[7/9] networking: e100.rst: Get rid of Sphinx warnings

Message ID 48ca5da5770c63ec56e9e9df76e3528c1bcb4414.1530005114.git.mchehab+samsung@kernel.org
State Accepted
Delegated to: Jeff Kirsher
Headers show
Series
  • Fix references for some missing documentation files
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Commit Message

Mauro Carvalho Chehab June 26, 2018, 9:49 a.m.
Documentation/networking/e100.rst:57: WARNING: Literal block expected; none found.
    Documentation/networking/e100.rst:68: WARNING: Literal block expected; none found.
    Documentation/networking/e100.rst:75: WARNING: Literal block expected; none found.
    Documentation/networking/e100.rst:84: WARNING: Literal block expected; none found.
    Documentation/networking/e100.rst:93: WARNING: Inline emphasis start-string without end-string.

While here, fix some highlights.

Signed-off-by: Mauro Carvalho Chehab <mchehab+samsung@kernel.org>
---
 Documentation/networking/e100.rst | 27 +++++++++++++++++----------
 1 file changed, 17 insertions(+), 10 deletions(-)

Patch

diff --git a/Documentation/networking/e100.rst b/Documentation/networking/e100.rst
index 9708f5fa76de..f81111eba9c5 100644
--- a/Documentation/networking/e100.rst
+++ b/Documentation/networking/e100.rst
@@ -47,41 +47,45 @@  Driver Configuration Parameters
 The default value for each parameter is generally the recommended setting,
 unless otherwise noted.
 
-Rx Descriptors: Number of receive descriptors. A receive descriptor is a data
+Rx Descriptors:
+   Number of receive descriptors. A receive descriptor is a data
    structure that describes a receive buffer and its attributes to the network
    controller. The data in the descriptor is used by the controller to write
    data from the controller to host memory. In the 3.x.x driver the valid range
    for this parameter is 64-256. The default value is 256. This parameter can be
    changed using the command::
 
-   ethtool -G eth? rx n
+     ethtool -G eth? rx n
 
    Where n is the number of desired Rx descriptors.
 
-Tx Descriptors: Number of transmit descriptors. A transmit descriptor is a data
+Tx Descriptors:
+   Number of transmit descriptors. A transmit descriptor is a data
    structure that describes a transmit buffer and its attributes to the network
    controller. The data in the descriptor is used by the controller to read
    data from the host memory to the controller. In the 3.x.x driver the valid
    range for this parameter is 64-256. The default value is 128. This parameter
    can be changed using the command::
 
-   ethtool -G eth? tx n
+     ethtool -G eth? tx n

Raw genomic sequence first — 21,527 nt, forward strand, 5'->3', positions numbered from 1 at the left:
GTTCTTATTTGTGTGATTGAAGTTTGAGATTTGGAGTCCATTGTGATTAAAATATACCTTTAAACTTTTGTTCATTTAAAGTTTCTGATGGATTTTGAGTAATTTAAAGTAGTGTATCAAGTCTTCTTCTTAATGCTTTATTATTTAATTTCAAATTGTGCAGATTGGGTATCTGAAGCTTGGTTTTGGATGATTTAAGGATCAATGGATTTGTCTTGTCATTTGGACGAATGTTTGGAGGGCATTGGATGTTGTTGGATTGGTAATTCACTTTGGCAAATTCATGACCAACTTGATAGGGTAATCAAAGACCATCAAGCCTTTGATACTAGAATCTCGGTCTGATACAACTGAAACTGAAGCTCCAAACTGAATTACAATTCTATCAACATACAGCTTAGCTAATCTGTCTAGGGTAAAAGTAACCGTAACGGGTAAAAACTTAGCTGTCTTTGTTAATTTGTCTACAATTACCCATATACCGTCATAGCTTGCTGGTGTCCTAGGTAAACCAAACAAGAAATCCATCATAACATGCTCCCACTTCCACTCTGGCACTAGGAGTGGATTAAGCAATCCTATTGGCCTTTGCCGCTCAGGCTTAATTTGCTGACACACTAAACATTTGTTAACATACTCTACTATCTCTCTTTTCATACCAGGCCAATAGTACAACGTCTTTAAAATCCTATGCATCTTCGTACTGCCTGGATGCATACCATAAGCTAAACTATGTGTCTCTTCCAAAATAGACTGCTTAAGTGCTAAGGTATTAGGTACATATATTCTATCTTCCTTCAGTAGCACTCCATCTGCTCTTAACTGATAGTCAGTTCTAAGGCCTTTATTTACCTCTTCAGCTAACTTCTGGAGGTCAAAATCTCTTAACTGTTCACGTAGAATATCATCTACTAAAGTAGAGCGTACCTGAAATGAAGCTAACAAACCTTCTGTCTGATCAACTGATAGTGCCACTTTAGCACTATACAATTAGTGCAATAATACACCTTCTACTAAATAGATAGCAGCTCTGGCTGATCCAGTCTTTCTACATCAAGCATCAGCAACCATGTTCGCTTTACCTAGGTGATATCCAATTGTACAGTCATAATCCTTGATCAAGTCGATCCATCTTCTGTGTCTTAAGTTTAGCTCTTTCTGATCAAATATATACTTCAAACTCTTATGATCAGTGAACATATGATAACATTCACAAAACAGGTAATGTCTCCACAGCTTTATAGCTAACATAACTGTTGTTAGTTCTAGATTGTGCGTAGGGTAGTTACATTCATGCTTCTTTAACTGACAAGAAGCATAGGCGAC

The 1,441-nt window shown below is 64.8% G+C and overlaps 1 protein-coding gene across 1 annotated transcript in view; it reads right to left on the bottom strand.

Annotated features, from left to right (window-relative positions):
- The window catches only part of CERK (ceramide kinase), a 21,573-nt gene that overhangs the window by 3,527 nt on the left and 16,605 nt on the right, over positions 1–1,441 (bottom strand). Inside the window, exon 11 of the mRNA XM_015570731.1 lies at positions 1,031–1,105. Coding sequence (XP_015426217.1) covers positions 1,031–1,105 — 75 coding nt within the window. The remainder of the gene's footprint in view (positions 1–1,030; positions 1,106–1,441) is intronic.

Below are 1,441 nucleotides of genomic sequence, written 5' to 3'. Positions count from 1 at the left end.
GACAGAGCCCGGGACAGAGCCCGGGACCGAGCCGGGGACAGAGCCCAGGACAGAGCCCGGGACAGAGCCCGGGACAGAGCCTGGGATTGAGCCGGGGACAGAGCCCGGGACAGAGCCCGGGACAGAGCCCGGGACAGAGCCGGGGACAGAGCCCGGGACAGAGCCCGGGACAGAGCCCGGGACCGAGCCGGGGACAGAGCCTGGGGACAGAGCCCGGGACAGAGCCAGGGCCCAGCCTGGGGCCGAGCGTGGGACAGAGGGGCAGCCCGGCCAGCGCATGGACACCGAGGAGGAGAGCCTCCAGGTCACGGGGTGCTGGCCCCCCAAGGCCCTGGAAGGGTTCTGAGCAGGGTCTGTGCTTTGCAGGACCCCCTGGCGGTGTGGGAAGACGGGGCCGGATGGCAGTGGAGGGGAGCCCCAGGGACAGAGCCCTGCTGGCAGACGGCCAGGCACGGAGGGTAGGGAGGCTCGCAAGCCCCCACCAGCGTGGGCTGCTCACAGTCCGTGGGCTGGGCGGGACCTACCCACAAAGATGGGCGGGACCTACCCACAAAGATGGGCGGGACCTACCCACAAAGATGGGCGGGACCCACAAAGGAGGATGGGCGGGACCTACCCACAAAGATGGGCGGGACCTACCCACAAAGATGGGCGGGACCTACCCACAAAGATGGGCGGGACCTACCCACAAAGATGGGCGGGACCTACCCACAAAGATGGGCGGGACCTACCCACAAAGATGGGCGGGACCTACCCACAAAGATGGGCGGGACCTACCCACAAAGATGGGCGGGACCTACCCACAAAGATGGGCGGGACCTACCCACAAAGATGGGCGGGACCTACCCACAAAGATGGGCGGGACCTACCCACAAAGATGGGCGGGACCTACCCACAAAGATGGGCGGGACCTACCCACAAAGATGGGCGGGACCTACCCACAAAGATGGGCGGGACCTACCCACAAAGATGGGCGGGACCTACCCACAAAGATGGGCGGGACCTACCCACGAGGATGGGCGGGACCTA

Where n is the number of desired Tx descriptors.
 
-Speed/Duplex: The driver auto-negotiates the link speed and duplex settings by
+Speed/Duplex:
+   The driver auto-negotiates the link speed and duplex settings by
    default. The ethtool utility can be used as follows to force speed/duplex.::
 
-   ethtool -s eth?  autoneg off speed {10|100} duplex {full|half}
+     ethtool -s eth?  autoneg off speed {10|100} duplex {full|half}
 
    NOTE: setting the speed/duplex to incorrect values will cause the link to
    fail.
 
-Event Log Message Level:  The driver uses the message level flag to log events
+Event Log Message Level:
+   The driver uses the message level flag to log events
    to syslog. The message level can be set at driver load time. It can also be
    set using the command::
 
-   ethtool -s eth? msglvl n
+     ethtool -s eth? msglvl n
 
 
 Additional Configurations
@@ -92,7 +96,7 @@  Configuring the Driver on Different Distributions
 
 Configuring a network driver to load properly when the system is started
 is distribution dependent.  Typically, the configuration process involves
-adding an alias line to /etc/modprobe.d/*.conf as well as editing other
+adding an alias line to `/etc/modprobe.d/*.conf` as well as editing other
 system startup scripts and/or configuration files.  Many popular Linux
 distributions ship with tools to make these changes for you.  To learn
 the proper way to configure a network device for your system, refer to
@@ -160,7 +164,10 @@  This results in unbalanced receive traffic.
 If you have multiple interfaces in a server, either turn on ARP
 filtering by
 
-(1) entering:: echo 1 > /proc/sys/net/ipv4/conf/all/arp_filter
+(1) entering::
+
+	echo 1 > /proc/sys/net/ipv4/conf/all/arp_filter
+
     (this only works if your kernel's version is higher than 2.4.5), or
 
 (2) installing the interfaces in separate broadcast domains (either